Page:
Ace, thank-you for sharing your family heritage with us! My husband’s family is 100% Norwegian and I have so enjoyed learning about the Scandinavian traditions too. This summer we will visit Norway and Finland and I can hardly wait! Plus this year, I found some online friends who are all equally obsessed with Scandinavian traditions. I love your photo with the traditional outfit beside the Dala. Lindsborg is definitely on my list of places to visit soon! Letefisk however, is most likely not to become a personal favorite. But, Warren’s Aunt Ethel’s Fiskbolle, on Christmas Eve, were quite delicious with a crab meat cream sauce just the way Nana Marthilda made it!

  2. NancyB says:

    It is a small world. My grandparents were also from Jakobstad, Finland area and settled in the Ironwood, Michigan area when they came to the U.S. After WWII, my father went to Mullan Idaho to meet up with two of his brothers who had gone there mining. As a child, we were involved in many Scandianvian events but sadly, these became very rare as I got older.
    I have a trip to Finland on my bucket list for retirement which is very soon and look forward to it.

  3. Laurie Dimino says:

    What a wonderful journey you took us on Ace! Loved reading about your family’s heritage and traditions. Good luck with your language studies too!

  4. Deborah Granay says:

    Wow! I haven’t seen the words Uff Da! used since I lived in nothern Wisconsin in l980. I met lots of Norwegian descendents whose immigrant relatives settled there. I well remember being introduced to lutefisk and lefse. (Personally, I’ll take the fried catfish and cornbread from my Kentucky heritage!) It was a great experience living in the northern US and I enjoyed learning about the folkways of the Norwegian people. These folks had settled in a rural area and the descendents stayed on as it was now their homeland. It is great living in a location where you are welcomed to learn about another ongoing culture.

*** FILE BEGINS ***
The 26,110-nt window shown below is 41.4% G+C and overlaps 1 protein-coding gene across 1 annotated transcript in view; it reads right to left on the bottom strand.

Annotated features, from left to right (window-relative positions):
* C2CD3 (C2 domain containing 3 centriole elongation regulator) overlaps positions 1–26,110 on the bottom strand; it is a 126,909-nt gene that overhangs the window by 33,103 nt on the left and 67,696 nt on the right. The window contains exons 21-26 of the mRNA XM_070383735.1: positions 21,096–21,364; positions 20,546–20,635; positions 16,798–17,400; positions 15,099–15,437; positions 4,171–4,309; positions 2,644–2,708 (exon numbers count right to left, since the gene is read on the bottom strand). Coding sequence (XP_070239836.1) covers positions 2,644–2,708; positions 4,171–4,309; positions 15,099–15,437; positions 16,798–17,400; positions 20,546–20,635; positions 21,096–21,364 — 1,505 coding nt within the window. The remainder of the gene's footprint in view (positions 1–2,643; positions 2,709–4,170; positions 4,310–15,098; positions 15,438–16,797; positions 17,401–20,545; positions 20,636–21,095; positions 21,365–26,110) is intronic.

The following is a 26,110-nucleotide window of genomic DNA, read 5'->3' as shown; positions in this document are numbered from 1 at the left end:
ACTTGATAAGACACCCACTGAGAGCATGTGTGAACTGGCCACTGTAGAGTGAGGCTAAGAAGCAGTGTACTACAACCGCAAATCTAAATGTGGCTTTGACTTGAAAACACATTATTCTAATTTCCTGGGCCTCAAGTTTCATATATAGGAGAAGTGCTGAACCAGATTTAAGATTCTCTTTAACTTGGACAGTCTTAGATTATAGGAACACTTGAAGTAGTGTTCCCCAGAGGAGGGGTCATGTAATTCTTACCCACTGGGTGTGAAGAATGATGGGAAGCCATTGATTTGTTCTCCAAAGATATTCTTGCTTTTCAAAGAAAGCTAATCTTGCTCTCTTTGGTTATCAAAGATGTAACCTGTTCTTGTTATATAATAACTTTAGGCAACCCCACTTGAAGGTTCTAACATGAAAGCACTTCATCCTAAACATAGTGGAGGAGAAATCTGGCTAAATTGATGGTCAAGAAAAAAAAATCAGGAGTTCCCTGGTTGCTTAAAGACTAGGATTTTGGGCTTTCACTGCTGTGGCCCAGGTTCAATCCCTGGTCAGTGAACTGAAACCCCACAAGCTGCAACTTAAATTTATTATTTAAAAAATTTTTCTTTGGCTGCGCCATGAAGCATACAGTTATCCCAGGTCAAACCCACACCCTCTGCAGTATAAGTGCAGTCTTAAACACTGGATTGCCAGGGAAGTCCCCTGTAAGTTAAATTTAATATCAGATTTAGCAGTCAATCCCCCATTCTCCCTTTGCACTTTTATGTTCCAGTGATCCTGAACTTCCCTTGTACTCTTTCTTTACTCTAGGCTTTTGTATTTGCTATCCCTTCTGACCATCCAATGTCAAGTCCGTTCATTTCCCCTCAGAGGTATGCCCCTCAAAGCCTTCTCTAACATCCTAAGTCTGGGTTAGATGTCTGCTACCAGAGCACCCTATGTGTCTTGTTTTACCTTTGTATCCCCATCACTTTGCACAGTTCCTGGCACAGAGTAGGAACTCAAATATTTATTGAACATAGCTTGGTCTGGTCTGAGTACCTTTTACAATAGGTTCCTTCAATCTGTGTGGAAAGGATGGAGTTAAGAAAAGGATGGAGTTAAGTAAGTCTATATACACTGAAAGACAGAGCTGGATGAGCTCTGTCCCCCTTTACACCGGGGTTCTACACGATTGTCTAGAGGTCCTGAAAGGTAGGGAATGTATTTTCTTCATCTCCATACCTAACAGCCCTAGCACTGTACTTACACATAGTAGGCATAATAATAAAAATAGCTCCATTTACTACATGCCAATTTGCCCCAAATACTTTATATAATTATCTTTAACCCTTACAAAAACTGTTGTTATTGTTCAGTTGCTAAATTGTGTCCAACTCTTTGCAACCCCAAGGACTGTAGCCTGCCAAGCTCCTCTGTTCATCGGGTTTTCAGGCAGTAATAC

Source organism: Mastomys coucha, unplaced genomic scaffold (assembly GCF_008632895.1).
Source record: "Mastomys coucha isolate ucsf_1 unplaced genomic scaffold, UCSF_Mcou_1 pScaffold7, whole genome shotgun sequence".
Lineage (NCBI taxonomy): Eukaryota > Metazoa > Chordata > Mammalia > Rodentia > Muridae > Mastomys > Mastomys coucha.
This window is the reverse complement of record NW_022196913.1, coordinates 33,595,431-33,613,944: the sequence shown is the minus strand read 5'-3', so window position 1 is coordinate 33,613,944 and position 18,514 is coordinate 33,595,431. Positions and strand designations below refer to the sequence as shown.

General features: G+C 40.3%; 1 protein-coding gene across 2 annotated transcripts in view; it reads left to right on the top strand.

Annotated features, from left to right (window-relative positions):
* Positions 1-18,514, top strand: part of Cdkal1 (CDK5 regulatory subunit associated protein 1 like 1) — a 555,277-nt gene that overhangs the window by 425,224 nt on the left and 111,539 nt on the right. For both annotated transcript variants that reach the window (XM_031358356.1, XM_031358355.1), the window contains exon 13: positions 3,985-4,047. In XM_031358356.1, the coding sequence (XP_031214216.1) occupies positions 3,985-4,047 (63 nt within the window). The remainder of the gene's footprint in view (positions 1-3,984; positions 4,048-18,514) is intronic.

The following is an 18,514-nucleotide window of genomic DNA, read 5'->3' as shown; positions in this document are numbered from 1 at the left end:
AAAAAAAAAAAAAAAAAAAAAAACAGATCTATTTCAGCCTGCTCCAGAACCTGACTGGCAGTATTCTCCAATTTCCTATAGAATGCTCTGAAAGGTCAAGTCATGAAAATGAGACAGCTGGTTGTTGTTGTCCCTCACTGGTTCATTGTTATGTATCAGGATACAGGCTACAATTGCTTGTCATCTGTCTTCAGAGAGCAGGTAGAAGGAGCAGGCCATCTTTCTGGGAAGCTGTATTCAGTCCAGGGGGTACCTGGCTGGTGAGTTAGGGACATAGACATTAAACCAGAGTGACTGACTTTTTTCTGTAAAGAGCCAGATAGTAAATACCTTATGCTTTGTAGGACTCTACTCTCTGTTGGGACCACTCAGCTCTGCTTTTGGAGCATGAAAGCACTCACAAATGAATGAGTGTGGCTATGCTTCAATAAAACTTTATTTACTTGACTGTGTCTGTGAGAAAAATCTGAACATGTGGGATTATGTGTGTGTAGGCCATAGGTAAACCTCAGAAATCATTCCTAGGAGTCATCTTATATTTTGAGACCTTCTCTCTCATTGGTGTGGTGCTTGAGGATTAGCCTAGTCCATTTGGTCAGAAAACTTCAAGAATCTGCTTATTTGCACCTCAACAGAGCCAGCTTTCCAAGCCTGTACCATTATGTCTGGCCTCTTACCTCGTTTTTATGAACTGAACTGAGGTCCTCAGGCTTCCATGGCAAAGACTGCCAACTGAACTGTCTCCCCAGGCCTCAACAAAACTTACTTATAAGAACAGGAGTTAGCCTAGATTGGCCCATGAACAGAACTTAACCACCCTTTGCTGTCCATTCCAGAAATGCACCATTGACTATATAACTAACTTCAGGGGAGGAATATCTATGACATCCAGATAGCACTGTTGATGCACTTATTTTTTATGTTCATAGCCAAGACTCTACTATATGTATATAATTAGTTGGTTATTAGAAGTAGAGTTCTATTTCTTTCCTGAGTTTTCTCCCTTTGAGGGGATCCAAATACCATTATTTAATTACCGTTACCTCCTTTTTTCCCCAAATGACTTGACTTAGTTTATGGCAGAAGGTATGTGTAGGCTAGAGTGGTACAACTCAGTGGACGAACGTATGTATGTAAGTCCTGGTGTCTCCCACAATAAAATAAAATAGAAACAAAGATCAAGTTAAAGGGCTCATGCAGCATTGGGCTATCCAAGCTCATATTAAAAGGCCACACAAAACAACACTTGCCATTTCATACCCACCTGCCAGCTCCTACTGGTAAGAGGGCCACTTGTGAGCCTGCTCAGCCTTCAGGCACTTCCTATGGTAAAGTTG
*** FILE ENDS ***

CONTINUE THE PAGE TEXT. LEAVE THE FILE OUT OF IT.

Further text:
5. Nancy Boyd says:

    Thanks so much for sharing your families rich traditions and culture with us. It is so neat to learn about other cultures and traditions.

  6. Elizabeth says:

    Lovely pictures Ace. Thank you for sharing some of your treasured memories with us (I love older pictures~the real ones you can hold in your hands are priceless). I can readily see the joy in your camp group photograph; your face is radiating appreciation & happiness at that moment in time. Looks like you embraced the experience…& it’s a bit infectious as I am going to the library today & ask for a copy of, ‘Where the Huckleberries Grow’ by Agnes Rands. If the book is shelved at any library in the state then I will soon get a chance to read it:-) Love the title!

    • Ace says:

      It’s a really good book Elizabeth! There is a sequel to it titled, “Even Seagulls Cry” you’d also enjoy. Just got back from vacation to see all your comments, it’s great to meet all of you fellow Scandinavians. That’s so exciting Winnie! Oh man, you’ll love Finland and Norway! They are some of the best places to me. 🙂

      Nancy, that’s super ironic! I wouldn’t doubt it if they passed each other in the supermarket. When my farmour and farfar met and married and introduced their families, they found out that each of their grandmothers went to elementary school together. It’s truly a small, small, world!